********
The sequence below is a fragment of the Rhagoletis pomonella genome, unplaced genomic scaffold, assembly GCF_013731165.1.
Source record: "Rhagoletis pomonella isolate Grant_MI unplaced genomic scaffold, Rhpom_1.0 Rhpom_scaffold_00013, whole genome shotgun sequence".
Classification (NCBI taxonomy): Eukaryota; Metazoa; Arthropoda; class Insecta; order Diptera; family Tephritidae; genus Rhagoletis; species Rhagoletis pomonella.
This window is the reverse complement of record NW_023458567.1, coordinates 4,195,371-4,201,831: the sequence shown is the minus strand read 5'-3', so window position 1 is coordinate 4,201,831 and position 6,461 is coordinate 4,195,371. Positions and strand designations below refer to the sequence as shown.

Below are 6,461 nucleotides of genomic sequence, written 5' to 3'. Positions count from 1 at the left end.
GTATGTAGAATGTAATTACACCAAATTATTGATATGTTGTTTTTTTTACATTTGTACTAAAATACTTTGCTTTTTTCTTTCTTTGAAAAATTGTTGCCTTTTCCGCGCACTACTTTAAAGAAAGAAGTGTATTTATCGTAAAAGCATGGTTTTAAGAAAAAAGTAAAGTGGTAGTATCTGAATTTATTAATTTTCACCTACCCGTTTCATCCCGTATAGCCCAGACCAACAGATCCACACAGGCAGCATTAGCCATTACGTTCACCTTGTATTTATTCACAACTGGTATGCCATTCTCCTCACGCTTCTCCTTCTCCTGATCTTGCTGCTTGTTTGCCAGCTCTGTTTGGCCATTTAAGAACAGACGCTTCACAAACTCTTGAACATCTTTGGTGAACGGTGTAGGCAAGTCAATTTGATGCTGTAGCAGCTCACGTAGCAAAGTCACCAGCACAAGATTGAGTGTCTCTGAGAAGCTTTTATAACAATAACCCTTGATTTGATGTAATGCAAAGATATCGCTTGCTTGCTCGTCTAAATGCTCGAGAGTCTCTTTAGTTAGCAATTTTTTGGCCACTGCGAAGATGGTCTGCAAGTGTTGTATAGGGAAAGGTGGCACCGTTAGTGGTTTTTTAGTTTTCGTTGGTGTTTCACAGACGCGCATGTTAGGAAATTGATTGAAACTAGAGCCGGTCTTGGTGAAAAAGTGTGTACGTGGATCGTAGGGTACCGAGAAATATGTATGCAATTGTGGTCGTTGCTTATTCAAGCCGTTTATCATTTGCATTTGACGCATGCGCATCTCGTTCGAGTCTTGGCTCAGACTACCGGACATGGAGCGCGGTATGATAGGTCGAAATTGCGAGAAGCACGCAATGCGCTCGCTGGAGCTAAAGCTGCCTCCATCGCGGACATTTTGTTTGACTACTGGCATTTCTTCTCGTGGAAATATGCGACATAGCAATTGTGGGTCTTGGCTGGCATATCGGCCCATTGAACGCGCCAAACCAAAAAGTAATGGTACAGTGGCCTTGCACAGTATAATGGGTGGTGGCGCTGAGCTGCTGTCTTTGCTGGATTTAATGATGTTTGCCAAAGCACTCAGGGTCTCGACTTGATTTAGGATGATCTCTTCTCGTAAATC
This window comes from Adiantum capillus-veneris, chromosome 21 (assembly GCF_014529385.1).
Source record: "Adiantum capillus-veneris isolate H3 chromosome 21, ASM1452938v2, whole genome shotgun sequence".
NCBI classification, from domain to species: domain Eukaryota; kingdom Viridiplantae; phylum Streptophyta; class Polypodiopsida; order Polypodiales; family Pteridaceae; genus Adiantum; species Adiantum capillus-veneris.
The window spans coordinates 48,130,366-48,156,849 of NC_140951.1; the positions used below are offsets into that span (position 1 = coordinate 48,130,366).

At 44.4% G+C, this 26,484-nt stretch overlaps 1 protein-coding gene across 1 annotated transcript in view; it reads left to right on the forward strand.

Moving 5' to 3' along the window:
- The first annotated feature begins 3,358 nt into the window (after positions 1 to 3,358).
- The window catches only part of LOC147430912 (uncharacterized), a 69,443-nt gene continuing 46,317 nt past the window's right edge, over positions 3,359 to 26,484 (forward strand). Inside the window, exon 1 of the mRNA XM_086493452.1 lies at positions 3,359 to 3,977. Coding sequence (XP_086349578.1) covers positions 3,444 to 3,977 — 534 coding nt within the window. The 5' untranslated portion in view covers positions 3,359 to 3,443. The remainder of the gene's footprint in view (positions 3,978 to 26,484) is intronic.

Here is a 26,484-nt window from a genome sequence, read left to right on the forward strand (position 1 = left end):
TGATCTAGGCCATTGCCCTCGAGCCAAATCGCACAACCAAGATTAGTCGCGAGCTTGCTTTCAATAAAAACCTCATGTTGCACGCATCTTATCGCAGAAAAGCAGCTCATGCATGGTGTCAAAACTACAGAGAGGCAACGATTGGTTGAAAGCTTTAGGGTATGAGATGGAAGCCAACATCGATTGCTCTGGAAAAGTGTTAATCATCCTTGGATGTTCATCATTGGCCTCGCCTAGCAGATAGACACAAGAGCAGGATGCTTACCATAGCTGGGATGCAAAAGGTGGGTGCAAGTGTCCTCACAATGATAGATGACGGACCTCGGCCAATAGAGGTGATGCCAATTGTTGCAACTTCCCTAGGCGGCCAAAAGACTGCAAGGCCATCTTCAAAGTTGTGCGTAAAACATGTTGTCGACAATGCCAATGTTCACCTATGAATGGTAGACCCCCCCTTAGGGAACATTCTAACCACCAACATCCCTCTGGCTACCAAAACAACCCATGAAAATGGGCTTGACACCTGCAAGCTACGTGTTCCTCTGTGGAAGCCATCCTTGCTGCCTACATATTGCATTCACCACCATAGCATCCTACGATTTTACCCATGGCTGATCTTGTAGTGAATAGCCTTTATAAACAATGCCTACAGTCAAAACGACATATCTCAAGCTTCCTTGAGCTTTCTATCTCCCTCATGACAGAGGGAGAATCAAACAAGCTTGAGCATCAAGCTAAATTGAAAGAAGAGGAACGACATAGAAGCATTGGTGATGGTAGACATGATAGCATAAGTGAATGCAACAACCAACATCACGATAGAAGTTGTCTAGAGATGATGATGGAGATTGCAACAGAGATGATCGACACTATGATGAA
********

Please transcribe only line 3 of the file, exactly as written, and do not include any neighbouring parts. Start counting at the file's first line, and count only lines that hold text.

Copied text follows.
Classification (NCBI taxonomy): Eukaryota; Metazoa; Arthropoda; class Insecta; order Diptera; family Tephritidae; genus Rhagoletis; species Rhagoletis pomonella.